Demystifying Tech: HTTPS

A letter in a envelope on a wooden table with a pen rested on it

As the web integrates deeper into our lives, terms like security, privacy, encryption, SSL and HTTPS are being talked about more and more. But what is HTTPS and why do we need it?

What is it?

When you request a website by typing www.webaddress.com into your web browser, it sends a request over the internet to a server that hosts the website to ask them to send you the page you want. In order to negotiate the action that you wish to perform, a protocol is used to define how that request is sent and interpreted.

The default communication protocols for accessing web pages are HyperText Transfer Protocol (HTTP), and HyperText Transfer Protocol Secure (HTTPS).

The difference between the two is that HTTP communication is transported in plain text, and HTTPS communication is encrypted. Think of it as letters being sent through the post, HTTP messages are written on a postcard, anyone who handles it can read it, and the HTTPS messages are written on the same sort of postcard, but it is in a sealed envelope, now the people who handle the messages can’t read the message inside.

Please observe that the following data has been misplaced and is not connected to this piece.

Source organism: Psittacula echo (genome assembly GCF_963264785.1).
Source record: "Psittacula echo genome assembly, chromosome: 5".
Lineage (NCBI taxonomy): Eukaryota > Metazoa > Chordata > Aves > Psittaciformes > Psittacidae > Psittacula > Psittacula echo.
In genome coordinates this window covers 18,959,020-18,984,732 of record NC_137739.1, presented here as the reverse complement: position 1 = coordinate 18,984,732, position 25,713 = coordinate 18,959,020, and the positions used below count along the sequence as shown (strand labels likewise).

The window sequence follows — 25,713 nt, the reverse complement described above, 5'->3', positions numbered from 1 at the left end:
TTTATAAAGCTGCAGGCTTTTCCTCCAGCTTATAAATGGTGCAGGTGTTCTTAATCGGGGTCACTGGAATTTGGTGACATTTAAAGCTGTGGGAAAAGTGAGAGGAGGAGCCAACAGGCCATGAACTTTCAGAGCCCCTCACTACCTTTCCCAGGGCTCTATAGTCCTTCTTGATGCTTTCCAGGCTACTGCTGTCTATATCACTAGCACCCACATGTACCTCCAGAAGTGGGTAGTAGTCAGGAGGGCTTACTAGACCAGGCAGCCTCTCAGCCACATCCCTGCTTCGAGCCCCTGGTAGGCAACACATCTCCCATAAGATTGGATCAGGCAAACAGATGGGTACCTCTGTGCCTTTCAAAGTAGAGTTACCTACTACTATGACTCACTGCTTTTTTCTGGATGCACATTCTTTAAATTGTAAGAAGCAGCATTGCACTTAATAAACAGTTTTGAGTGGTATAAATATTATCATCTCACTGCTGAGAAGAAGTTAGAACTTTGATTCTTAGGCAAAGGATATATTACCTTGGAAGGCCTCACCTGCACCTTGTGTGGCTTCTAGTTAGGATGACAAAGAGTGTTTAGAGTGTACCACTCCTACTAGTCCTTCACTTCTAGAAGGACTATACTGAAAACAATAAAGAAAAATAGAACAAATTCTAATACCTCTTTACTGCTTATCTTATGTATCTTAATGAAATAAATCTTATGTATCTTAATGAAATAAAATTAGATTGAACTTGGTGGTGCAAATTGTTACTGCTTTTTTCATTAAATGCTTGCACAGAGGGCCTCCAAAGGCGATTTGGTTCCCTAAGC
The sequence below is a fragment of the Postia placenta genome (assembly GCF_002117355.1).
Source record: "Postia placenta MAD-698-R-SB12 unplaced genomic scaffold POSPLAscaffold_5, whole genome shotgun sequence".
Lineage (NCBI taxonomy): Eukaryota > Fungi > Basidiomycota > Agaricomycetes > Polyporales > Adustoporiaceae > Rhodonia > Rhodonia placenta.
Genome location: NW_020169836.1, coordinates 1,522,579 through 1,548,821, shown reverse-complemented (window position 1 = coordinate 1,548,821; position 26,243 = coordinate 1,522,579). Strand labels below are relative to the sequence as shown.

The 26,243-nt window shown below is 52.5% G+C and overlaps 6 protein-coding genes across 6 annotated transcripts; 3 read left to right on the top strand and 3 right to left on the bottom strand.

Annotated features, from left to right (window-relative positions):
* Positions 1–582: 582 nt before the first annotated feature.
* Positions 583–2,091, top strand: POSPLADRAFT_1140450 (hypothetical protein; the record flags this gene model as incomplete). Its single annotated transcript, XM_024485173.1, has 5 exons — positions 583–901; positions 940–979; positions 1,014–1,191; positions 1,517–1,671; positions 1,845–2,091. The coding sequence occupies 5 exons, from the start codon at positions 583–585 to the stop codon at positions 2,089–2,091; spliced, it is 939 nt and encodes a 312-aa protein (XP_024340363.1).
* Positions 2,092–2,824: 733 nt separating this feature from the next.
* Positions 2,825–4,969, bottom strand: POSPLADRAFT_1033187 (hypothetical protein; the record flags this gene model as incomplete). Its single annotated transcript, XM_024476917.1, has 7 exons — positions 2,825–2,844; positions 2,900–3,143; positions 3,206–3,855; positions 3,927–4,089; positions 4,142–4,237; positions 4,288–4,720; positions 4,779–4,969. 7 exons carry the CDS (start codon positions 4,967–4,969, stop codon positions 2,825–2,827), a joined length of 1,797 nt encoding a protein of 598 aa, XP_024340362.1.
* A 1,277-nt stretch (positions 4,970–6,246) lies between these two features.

In reality the HTTPS message would have no envelope and instead the text would be scrambled, but you get the idea.

How it works

The reason I use the envelope analogy is because the processes that send and receive messages still work in plain text, just like HTTP, the difference is that there is a service in-between the browser sending the message and the server receiving it at the other end that handles the encryption. At one end the messages is put into an envelope, and at the other end it is taken out.

Public/Private Key Cryptography

The service that does this encryption used to be Secure Sockets Layer (SSL), this has now been replaced with Transport Layer Security (TLS). It works by using a type of encryption called public-private key cryptography.